International Agricultural Market Monitoring: Germany takes over AMIS Chair

Established at the initiative of the G20 Agriculture Ministers in 2011, the Agricultural Market Information System AMIS collects and pools data on weather conditions, harvest prospects and prices for the globally important staple foods rice, maize, wheat and soybeans.

The aim is to enhance market transparency and thus help to better prevent hunger crises and excessive price volatilities. Germany took over as AMIS Chair for twelve months at the end of June.

The AMIS Secretariat is based with the Food and Agriculture Organization of the United Nations (FAO) in Rome. A Market Monitor is published every month.
The Federal Ministry of Food and Agriculture (BMEL) has announced that it will actively support the further development of the Agricultural Market Information System (in short AMIS) during its presidency. Among other things, the BMEL intends to further improve the database by specifically contacting individual countries. The Ministry can rely on the European Commission in this matter since the latter explicitly endorses the further development of the database to become an even more precise forecasting tool. The BMEL will contribute 300,000 Euro in 2016 and 2017 for measures to improve the system.
AMIS does not only evaluate data of the G20 states, but also those of the most important exporting and importing countries. Among these are countries like Egypt, Kazakhstan, Nigeria, Thailand, Ukraine and Vietnam. The system thus covers over 80 percent of global trade with the most important food products.

Although comprehensive data are not yet provided by all countries involved, AMIS is already considered as a success story. It has established itself as an analytical tool. Thanks to coordinated policy measures it helped, for instance, to prevent excessive market reactions during the Crimean and Ukrainian crisis.
France, the United Kingdom and Australia held the chair before the United States, who took the AMIS chair last. Germany was elected as the new chair unanimously.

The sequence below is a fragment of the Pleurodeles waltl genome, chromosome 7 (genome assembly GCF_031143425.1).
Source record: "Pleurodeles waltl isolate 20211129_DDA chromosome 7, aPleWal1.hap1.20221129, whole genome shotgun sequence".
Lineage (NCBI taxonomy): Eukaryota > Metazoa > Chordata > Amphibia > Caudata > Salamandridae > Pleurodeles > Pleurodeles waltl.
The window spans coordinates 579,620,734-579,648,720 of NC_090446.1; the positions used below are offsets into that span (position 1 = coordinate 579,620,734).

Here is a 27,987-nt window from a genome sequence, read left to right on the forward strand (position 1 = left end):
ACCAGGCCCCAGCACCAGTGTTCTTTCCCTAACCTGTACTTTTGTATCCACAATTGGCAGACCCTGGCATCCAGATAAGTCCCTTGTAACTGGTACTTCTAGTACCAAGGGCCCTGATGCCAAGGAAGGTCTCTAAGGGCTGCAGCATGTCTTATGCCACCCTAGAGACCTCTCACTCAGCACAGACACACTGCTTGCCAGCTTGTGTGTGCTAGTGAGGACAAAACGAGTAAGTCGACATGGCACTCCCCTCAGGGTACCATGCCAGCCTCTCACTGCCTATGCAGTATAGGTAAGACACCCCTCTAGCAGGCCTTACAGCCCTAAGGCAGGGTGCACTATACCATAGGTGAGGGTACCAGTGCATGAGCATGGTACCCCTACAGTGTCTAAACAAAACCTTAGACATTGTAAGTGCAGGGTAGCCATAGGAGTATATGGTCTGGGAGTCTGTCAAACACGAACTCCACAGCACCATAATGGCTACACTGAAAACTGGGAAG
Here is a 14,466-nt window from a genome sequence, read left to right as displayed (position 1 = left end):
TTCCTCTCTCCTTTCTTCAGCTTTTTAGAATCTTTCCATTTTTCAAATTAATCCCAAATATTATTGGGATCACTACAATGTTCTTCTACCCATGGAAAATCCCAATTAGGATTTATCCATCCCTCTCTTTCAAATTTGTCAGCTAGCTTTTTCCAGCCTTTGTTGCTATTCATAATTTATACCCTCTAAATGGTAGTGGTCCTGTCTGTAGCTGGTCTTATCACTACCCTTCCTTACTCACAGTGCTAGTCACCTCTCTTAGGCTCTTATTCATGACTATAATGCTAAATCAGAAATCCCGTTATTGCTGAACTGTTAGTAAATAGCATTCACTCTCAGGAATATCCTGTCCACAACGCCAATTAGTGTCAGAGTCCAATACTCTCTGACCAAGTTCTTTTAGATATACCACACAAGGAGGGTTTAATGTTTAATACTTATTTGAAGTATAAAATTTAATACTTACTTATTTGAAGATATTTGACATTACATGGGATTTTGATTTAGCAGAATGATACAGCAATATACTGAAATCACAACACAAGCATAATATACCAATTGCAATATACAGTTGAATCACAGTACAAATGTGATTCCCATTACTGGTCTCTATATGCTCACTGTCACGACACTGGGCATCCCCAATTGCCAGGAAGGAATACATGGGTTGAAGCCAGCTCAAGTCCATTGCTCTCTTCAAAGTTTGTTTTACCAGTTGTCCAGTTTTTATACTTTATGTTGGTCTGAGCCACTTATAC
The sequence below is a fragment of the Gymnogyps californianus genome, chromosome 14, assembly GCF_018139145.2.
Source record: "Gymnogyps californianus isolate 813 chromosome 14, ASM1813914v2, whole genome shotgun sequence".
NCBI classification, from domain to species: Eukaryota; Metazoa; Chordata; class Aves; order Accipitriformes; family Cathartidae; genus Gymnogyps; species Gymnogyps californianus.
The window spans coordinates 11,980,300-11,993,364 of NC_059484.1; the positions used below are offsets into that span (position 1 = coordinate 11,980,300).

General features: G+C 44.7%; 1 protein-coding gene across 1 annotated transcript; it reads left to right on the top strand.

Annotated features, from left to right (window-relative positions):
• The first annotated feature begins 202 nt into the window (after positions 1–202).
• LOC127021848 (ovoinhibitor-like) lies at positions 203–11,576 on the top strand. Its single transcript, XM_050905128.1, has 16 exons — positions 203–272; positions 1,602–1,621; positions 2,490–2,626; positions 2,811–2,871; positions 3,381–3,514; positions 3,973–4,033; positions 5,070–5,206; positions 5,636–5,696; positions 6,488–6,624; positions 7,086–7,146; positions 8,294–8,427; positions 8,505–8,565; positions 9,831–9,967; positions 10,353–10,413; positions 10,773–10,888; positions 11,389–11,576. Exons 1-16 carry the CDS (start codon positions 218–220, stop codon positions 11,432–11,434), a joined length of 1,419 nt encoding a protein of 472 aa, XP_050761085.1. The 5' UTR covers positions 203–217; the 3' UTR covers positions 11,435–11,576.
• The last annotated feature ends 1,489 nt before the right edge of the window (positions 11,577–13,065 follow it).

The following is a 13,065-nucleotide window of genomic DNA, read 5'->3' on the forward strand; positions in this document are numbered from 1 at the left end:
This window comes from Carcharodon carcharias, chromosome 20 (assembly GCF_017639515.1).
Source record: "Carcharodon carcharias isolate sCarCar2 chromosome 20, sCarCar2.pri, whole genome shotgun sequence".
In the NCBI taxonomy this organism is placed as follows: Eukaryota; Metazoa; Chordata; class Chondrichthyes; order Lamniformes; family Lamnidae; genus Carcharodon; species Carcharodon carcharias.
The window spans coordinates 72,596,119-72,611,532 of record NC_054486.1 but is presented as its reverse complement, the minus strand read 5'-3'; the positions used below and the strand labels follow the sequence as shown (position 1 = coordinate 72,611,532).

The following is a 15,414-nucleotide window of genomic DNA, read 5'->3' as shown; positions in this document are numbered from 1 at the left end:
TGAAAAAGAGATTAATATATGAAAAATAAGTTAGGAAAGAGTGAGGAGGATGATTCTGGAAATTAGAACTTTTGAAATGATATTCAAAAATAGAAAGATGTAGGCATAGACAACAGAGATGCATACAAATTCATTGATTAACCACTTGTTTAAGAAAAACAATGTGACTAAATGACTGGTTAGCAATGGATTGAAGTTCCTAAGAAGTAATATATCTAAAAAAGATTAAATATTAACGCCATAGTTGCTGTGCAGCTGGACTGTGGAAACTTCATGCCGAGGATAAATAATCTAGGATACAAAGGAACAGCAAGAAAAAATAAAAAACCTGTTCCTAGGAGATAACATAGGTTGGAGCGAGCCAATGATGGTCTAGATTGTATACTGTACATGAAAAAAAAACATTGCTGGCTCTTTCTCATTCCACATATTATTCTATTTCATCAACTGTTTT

This is the link to the AMIS website

As of:

Further information

"Understanding global food security and nutrition"

Screenshot of the film „Understanding global food security and nutrition“

The world’s population is growing. But today, at a global level, agriculture is currently producing one third more calories than necessary to feed all the people in the world. That means: In principle, there is enough food for everybody. Nevertheless one person in nine goes to bed hungry. Worldwide there are still 800 million people going hungry.

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Understanding global food security and nutrition - Facts and backgrounds

Cover Brochure 'Understanding Global Food'

This brochure will provide you with information on the underlying contexts of nutrition and agriculture globally, and will inform you about the activities of the BMEL on food security and good nutrition.

Deutsche Version: Welternährung verstehen - Fakten und Hintergründe

As of: January 2015

Price fluctuations (volatility) of agricultural commodities

Chart: price fluctuations

In recent years, price fluctuations and price spikes on global commodity markets have increasingly come to the forefront of public attention. Extreme price volatility means insecurity and financial risks for all the commercial operators involved.

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